Aligning existing big data analytics initiatives in organizations is extremely critical. Parallel initiatives draw upon a lot of valuable organizational resources, creating stress for other projects. Moreover, executives and shareholders can sometimes get disillusioned and confused by the plethora of initiatives trying to do somewhat similar things, and in the process can become unsure about whether the initiatives will deliver the desired results. At an extreme, they might even consider big data analytics as yet another fad and wait for it to play out before taking any decisive action.
There is no magic bullet that can solve this problem. Every company is trying to figure things out in a manner suitable to their context and culture. If there are many initiatives running in your organization, it is a good thing—there are more people who are exposed to the power of big data and they are trying to solve many business problems using these capabilities. If they begin to collaborate, they can all learn from each other in using the technology and analytics better. They can also benefit from the new insights that interplay between the various initiatives present. This way, you may be able to reach answers to your business problems faster.
It is also critical to get some insights from data and analytics sooner rather than later. This helps to win the confidence of executives in the program; it also helps to continuously refine the results and insights.
You can take a very disciplined and collaborative approach towards aligning various big data initiatives in your company:
Make a list of all initiatives in the company that use data as the primary tool for a business outcome. These initiatives may not necessarily bear the big data tag, but you need to qualify whether the projects are using at least a high volume or high velocity or high variety data in its quest.
Identify the strategic intent of these projects. Find out what business outcome these initiatives are trying to influence.
Understand what is common and what is different between the approaches and outcomes of the different initiatives.
Classify initiatives into similar clusters of strategic intents of business outcomes.
Investigate whether the efforts of one initiative in a cluster can improve the performance of another initiative.
Differentiate activities around solving infrastructure issues and delivering user outcomes. The differences will usually manifest themselves in the different approaches. This step allows you to take another pass at spotting the differences and commonalities.
Find out how much investment each initiative is going to require and how long they are expected to last. You need to answer this question in the context of infrastructure development and outcome delivery.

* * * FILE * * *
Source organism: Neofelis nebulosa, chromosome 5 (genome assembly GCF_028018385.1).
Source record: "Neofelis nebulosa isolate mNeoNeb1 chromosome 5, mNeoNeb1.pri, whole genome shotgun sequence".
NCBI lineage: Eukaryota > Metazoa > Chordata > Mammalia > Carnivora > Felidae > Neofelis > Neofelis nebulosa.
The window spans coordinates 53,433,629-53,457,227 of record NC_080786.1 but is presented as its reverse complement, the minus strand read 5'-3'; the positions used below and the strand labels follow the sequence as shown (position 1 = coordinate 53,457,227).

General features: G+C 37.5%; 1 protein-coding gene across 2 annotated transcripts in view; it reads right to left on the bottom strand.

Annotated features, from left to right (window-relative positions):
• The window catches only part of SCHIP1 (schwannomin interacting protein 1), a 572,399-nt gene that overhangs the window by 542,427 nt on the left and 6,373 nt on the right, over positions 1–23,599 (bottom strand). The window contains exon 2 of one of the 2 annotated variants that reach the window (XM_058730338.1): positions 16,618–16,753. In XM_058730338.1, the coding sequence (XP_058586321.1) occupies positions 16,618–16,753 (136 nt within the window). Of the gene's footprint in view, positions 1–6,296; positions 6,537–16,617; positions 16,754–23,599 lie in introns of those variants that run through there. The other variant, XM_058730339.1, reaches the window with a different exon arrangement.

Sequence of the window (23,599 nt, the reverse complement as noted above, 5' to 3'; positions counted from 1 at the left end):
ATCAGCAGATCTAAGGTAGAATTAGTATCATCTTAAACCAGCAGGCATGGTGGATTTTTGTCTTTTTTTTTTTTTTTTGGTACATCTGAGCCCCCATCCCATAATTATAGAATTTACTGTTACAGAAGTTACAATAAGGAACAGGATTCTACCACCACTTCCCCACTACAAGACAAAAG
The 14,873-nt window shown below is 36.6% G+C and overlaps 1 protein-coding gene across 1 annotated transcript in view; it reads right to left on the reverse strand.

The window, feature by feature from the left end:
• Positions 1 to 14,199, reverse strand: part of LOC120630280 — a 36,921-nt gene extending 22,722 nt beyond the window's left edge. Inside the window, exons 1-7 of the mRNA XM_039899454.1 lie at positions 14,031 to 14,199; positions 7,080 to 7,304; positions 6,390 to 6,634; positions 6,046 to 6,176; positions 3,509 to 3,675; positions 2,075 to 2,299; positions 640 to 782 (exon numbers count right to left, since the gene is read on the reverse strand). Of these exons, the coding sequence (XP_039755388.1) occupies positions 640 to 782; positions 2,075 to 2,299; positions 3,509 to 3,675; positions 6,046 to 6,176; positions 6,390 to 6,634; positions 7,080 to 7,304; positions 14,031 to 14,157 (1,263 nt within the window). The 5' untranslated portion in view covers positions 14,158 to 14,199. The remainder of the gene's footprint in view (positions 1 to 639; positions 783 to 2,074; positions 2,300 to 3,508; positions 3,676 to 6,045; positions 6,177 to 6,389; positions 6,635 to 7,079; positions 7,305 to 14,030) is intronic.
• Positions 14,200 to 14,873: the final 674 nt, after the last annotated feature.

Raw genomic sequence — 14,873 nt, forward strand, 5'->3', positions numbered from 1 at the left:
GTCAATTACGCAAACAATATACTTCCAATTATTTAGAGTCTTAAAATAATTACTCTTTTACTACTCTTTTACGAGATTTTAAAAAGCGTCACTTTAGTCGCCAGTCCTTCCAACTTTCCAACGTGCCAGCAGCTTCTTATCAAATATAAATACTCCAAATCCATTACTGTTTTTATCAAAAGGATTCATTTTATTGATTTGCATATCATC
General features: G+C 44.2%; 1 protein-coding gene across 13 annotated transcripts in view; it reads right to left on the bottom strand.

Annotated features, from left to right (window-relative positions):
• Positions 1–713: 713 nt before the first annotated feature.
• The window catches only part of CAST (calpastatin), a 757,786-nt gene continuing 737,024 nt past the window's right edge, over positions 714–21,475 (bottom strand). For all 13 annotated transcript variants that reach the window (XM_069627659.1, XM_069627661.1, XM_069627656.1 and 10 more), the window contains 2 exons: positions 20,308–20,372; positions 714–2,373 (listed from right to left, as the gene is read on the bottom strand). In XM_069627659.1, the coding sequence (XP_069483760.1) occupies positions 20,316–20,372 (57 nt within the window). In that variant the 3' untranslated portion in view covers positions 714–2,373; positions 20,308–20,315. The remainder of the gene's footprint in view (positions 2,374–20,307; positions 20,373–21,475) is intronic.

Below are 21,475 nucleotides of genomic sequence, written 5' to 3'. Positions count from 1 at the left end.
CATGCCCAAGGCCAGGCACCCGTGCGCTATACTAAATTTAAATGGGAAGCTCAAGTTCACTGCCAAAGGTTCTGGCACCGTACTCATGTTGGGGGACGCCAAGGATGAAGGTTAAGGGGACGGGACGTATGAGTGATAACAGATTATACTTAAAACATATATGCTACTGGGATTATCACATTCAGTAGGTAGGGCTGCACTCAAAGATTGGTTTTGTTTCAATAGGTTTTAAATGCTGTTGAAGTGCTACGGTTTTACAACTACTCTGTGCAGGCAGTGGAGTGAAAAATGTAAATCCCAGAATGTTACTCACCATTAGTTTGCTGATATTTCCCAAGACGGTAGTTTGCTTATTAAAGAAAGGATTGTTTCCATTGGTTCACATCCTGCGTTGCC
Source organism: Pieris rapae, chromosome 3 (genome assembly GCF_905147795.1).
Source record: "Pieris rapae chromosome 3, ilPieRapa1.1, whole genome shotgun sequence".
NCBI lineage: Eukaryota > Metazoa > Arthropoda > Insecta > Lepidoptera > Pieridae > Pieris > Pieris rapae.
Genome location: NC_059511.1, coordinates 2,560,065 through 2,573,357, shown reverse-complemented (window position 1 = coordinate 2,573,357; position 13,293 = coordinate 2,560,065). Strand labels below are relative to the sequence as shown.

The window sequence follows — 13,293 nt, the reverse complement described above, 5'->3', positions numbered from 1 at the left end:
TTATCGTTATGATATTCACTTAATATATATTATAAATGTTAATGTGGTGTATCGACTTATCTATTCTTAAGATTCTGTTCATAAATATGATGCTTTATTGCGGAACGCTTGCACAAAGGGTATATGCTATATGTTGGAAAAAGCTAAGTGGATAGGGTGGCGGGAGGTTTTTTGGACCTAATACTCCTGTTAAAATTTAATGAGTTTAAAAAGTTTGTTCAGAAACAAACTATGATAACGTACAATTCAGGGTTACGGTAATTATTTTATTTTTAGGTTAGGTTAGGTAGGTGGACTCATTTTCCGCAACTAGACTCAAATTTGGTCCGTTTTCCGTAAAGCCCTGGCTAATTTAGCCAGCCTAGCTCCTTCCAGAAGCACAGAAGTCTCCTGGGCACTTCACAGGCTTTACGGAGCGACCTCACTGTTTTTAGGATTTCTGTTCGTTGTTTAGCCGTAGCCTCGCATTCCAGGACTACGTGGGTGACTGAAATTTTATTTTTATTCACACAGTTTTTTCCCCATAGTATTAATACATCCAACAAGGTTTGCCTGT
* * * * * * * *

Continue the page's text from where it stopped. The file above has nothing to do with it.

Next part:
Prioritize different initiatives, first based on expected benefits, then on required time, and finally on the basis of planned investments.
Create a map for most optimal initiatives geared towards achieving the strategic intent of the organization.
Secure executive buy-in for your strategic roadmap of the collated initiatives. When competing groups reach out to the executive team for their sponsorship, they need to support your roadmap and point of view.
Communicate your detailed research and the resulting map to the project teams. This will help them understand your strategic intent and align their interests and efforts towards broader and more impactful organizational goals.
Reallocate resources and investments based on this alignment. Establish a robust and fair governance process around the investments. We will talk more about this topic in Chapter 6, Managing the Money: Investment, Monetization and Performance Management when we talk about investments and financial management.
Review the entire process every six months at the latest. People will find new use cases for big data. Technical and financial barriers for pursuing such use cases are low. The proliferation of further initiatives is unavoidable and undesirable, so aligning them quickly is beneficial for your organization.
All the existing projects in your organization have most likely been initiated by some motivated individuals who see value in applying Big Data Analytics to solve business problems. In many cases, such projects may not have executive sponsorship and the project leader and team members are pursuing these as their labor of love to prove something new to the broader organization. Big data is often known to bring out entrepreneurial traits in people. Remember, people's passion and pain is associated with each of these projects. We do not want to discourage such behavior, but our objective is to channel their efforts and energies. The alignment exercise needs to be handled with care and compassion. We want the big data ecosystem in the company not only viable and valuable, but also vibrant.